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Michael Kilpatrick Talks Toronto

Posted by Sameer / October 30, 2006

Talking TorontoWith less than a month until this city's municipal elections, it's not hard to miss the deluge of campaign signs that are littering neighbourhood lawns. With 275 people running across Toronto for the position of City Councillor, finding out about each and every single candidate (even out of the few running in your own ward) can get daunting.

In an effort to learn more about the people trying to run the future of this city, I sent out dozens of emails to candidates trying to learn about their motivations and aspirations. A few responded, many didn't. Over the next few days, I'm going to take a look at the few that did.

Today's candidate: Michael Kilpatrick, Ward 35.

Why did you decide to run for city council?
While there are many reasons, here's the catalyst...

After two decades of serving our community as public servant and community volunteer, it was a near drowning incident that catalyzed my need to change the way City Hall treats its citizens.

One morning seven children entered the deep-end of W.A. Porter pool to learn to tread water for the first time. Within seconds the swimming lesson turned into a parent's worst nightmare.

It took a parent's call for help to get the instructor to notice a young girl gasping for air. Moments later, another parent and I pulled two other struggling children from the water. One of them was my son.

When I asked the instructor why there weren't more staff to supervise the children, she said she had asked for more, but was told there weren't any available.

As a parent if we want to ensure a safe environment for our children, we must not only watch over our children, but apparently we must also watch over the politicians who allocate resources to our communities.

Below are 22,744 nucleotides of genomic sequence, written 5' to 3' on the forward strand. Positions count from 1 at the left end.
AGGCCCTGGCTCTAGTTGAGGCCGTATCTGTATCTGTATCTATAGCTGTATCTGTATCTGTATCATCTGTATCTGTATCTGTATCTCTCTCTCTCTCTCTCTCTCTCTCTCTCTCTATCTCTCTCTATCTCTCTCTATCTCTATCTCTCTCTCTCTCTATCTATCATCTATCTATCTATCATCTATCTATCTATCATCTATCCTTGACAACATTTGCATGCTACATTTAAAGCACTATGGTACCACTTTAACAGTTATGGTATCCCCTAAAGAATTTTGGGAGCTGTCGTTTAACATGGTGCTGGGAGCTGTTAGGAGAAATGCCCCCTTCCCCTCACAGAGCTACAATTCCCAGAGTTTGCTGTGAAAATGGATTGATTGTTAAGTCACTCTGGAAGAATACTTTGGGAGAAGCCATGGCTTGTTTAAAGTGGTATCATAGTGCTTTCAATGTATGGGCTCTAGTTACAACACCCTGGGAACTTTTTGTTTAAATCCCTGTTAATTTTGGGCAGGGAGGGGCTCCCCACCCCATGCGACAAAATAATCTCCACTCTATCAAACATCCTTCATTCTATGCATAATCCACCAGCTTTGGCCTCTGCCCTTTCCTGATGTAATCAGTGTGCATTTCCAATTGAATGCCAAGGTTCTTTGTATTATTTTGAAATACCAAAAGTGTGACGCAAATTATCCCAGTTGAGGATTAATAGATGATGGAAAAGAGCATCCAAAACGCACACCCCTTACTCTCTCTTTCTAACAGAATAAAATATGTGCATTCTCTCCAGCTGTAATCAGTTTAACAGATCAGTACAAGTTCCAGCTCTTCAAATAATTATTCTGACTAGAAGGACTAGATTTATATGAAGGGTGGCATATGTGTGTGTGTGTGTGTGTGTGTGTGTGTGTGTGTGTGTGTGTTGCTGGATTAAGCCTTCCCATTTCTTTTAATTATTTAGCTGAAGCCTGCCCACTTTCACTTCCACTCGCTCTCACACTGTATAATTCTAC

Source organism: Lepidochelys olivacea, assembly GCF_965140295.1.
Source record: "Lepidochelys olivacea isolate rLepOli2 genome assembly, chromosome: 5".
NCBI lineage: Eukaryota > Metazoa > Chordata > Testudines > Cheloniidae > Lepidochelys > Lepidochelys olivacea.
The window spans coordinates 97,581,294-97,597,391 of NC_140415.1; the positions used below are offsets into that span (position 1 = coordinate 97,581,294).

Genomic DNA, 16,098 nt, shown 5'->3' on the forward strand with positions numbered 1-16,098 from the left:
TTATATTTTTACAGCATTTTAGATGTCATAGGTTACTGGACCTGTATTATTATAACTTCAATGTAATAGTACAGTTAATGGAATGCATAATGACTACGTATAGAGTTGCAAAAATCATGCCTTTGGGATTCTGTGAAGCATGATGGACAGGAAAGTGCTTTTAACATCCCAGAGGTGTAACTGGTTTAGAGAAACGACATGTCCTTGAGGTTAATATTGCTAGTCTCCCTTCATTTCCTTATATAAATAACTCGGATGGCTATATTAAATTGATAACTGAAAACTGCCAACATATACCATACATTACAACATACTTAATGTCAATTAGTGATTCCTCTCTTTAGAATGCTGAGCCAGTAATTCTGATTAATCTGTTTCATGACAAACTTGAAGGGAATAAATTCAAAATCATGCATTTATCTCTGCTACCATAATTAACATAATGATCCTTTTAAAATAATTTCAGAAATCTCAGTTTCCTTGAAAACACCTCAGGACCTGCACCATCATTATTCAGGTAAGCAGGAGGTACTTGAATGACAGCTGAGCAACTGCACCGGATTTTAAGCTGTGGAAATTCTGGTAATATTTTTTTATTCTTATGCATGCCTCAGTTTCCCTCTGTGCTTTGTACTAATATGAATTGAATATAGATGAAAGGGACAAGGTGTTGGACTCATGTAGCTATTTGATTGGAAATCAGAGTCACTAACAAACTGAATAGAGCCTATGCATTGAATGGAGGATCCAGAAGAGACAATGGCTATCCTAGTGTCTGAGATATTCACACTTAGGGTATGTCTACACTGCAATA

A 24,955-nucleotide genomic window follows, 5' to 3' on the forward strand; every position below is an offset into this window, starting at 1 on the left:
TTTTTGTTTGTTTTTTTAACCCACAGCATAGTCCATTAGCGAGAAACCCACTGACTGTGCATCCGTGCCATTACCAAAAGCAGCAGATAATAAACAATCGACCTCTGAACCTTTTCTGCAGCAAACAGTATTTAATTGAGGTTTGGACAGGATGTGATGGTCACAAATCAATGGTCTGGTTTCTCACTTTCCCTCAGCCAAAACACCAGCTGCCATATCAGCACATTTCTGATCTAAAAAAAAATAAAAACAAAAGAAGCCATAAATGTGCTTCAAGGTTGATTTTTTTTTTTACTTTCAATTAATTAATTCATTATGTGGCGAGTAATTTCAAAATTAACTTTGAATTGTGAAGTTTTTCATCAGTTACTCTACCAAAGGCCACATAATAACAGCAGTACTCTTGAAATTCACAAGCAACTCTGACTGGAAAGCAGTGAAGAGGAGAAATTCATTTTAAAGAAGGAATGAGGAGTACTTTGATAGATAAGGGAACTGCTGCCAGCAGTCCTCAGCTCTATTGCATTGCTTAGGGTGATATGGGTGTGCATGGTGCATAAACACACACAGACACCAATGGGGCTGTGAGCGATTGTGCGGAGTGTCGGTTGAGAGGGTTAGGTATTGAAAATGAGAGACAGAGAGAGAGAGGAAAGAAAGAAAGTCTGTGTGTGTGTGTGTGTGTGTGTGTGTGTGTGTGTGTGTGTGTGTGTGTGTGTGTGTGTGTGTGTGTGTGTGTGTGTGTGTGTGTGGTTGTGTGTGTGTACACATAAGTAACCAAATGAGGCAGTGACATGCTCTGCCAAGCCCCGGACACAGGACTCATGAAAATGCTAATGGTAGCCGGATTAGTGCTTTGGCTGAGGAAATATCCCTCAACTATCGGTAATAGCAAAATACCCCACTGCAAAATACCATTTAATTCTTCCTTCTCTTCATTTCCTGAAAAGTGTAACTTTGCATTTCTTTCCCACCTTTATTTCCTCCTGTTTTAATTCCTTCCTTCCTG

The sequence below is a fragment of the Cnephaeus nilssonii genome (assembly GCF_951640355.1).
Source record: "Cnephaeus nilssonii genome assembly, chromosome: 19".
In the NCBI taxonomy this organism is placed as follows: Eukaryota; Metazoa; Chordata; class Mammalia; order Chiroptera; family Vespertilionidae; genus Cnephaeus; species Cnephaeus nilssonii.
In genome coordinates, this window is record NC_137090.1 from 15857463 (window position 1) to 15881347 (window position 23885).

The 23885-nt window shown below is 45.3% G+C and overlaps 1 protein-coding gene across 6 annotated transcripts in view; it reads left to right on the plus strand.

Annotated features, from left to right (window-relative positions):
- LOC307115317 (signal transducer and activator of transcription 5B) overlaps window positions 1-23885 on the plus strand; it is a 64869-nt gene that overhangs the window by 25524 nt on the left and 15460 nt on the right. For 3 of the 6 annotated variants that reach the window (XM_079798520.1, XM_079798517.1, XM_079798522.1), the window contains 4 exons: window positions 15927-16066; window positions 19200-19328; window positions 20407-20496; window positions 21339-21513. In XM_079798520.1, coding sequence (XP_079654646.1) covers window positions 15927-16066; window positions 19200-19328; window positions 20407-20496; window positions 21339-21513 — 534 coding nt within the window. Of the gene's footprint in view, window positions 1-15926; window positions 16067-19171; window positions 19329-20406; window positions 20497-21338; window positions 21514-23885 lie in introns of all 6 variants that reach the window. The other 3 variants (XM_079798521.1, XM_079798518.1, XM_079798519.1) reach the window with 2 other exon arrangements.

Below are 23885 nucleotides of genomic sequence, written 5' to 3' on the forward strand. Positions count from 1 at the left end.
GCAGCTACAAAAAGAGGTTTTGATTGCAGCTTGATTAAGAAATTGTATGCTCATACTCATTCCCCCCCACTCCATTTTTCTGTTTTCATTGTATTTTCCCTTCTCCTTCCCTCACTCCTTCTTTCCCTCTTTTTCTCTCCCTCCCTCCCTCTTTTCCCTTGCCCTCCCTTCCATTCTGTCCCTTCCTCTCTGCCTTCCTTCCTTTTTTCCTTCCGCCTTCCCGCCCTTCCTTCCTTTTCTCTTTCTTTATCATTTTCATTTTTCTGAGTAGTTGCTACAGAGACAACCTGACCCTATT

What are the significant issues that people in your ward are facing, and what do you plan to do to address those issues?
Suburban communities of Toronto are at a significant disadvantage when it comes to the communities services such as children's services, day care, schools and even health care. Some of these concerns have been documented in reports that can be obtained on a website: www.communityfirstscarborough.ca.

As for how to address these issues, again there is not easy fix. However, the first step is always recognition of the problem. The second step is searching for comprehensive solutions to the complex problems facing urban residents.
Briefly, we must begin the process of revitalizing our urban habitat (economically, socially, culturally).

What are some of the city-wide issues that you feel most engaged with and why?
As for City-wide issues far too much attention has been place on Toronto's issues, such as the waterfront and Toronto island - to the exclusion of the issues facing communities outside of the downtown core.

If there is one pervasive City-wide issue, it is Toronto's treatment of its suburban neighbours. A city as culturally, socially, economically diverse as Toronto, cannot be governed from an isocentric perspective that marginalizes some communities while favouring others.

What is your larger vision for Toronto in the next few years?
If Toronto is to become the "world class" Canadian city it aspires to, it must come to terms with its larger amalgamated domain. Fundamental to rebuilding our city is embracing the unique character of Toronto's diverse communities. This is the principle behind the concept of "community-first", where each community decides for itself what it wants or needs, and where the government is there to satisfy those needs. While there are practicial circumstances where a top-down approach may be warranted, it is not to be the dominate mode of governance.

blogTO does not necessarily endorse any of the candidates profiled. Candidates were selected based on the ease of finding their contact information on the web, their willingness to reply to my first email, and a bit of random serendipity.

The Toronto municipal elections take place on November 13, 2006. To find out more on how to vote or how to get involved, visit the city elections website.

(Image: Payam Rajabi)

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